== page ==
Farm Fresh Foods for Healthy Kids (F3HK) is a multicentre randomized intervention trial assessing the effect of CO-CSA on dietary intake and quality among children from low-income families. Focus groups were conducted at the end of the first CO-CSA season. Participants were interviewed about programme experiences, framed by five dimensions of food access: availability, accessibility, affordability, acceptability and accommodation. Transcribed data were coded on these dimensions plus emergent themes.
Nine communities in the US states of New York, North Carolina, Washington and Vermont.
Fifty-three F3HK adults with children.
CSA models were structured by partner farms. Produce quantity was abundant; however, availability was enhanced for participants who were able to select their own produce items. Flexible CSA pick-up times and locations made produce pick-up more accessible. Despite being affordable to most, payment timing was a barrier for some. Unfamiliar foods and quick spoilage hindered acceptability through challenging meal planning, despite accommodations that included preparation advice.
Although CO-CSA may facilitate increased access to fruits and vegetables for low-income families, perceptions of positive diet change may be limited by the ability to incorporate share pick-up into regular travel patterns and meal planning. Food waste concerns may be particularly acute for families with constrained resources. Future research should examine whether CO-CSA with flexible logistics and produce self-selection are sustainable for low-income families and CSA farms.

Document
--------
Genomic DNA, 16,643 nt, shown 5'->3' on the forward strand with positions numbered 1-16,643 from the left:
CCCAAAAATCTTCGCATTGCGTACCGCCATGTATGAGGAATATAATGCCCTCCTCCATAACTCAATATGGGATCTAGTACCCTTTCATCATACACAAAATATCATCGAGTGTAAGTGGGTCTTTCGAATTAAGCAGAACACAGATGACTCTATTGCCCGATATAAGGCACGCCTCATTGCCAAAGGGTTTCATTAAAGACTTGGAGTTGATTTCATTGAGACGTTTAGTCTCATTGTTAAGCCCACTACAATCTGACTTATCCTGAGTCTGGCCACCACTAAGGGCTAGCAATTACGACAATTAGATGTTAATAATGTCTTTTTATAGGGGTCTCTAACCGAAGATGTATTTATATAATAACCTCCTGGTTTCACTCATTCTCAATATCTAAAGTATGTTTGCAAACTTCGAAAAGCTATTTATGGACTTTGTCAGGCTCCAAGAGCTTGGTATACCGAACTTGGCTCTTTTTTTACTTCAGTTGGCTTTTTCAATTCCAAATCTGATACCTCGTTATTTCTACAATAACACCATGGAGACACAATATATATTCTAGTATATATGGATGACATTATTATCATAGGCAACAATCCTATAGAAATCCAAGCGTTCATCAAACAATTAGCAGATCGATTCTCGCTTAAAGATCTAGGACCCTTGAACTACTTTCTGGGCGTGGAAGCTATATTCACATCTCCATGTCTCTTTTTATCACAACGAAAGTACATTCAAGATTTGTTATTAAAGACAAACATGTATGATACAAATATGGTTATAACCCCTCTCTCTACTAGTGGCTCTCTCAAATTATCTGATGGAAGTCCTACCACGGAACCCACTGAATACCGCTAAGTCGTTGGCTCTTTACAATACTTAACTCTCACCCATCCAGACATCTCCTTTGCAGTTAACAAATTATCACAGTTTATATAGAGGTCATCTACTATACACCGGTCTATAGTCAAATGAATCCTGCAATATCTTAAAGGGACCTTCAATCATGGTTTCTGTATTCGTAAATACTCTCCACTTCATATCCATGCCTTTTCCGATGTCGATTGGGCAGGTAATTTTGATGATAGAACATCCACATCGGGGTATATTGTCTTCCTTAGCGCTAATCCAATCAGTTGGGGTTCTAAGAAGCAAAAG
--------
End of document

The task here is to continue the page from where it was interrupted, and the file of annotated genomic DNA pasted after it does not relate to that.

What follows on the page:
The Pediatric Heart Network designed a career development award to train the next generation of clinician scientists in paediatric-cardiology-related research, a historically underfunded area. We sought to identify the strengths/weaknesses of the programme and describe the scholars’ academic achievements and the network’s return on investment.
Survey questions designed to evaluate the programme were sent to applicants – 13 funded and 19 unfunded applicants – and 20 mentors and/or principal investigators. Response distributions were calculated. χ2 tests of association assessed differences in ratings of the application/selection processes among funded scholars, unfunded applicants, and mentors/principal investigators. Scholars reported post-funding academic achievements.
Survey response rates were 88% for applicants and 100% for mentor/principal investigators. Clarity and fairness of the review were rated as “clear/fair” or “very clear/very fair” by 98% of respondents, but the responses varied among funded scholars, unfunded applicants, and mentors/principal investigators (clarity χ2=10.85, p=0.03; fairness χ2=16.97, p=0.002). Nearly half of the unfunded applicants rated feedback as “not useful” (47%). “Expanding their collaborative network” and “increasing publication potential” were the highest-rated benefits for scholars. Mentors/principal investigators found the programme “very” valuable for the scholars (100%) and the network (75%). The 13 scholars were first/senior authors for 97 abstracts and 109 manuscripts, served on 22 Pediatric Heart Network committees, and were awarded $9,673,660 in subsequent extramural funding for a return of ~$10 for every scholar dollar spent.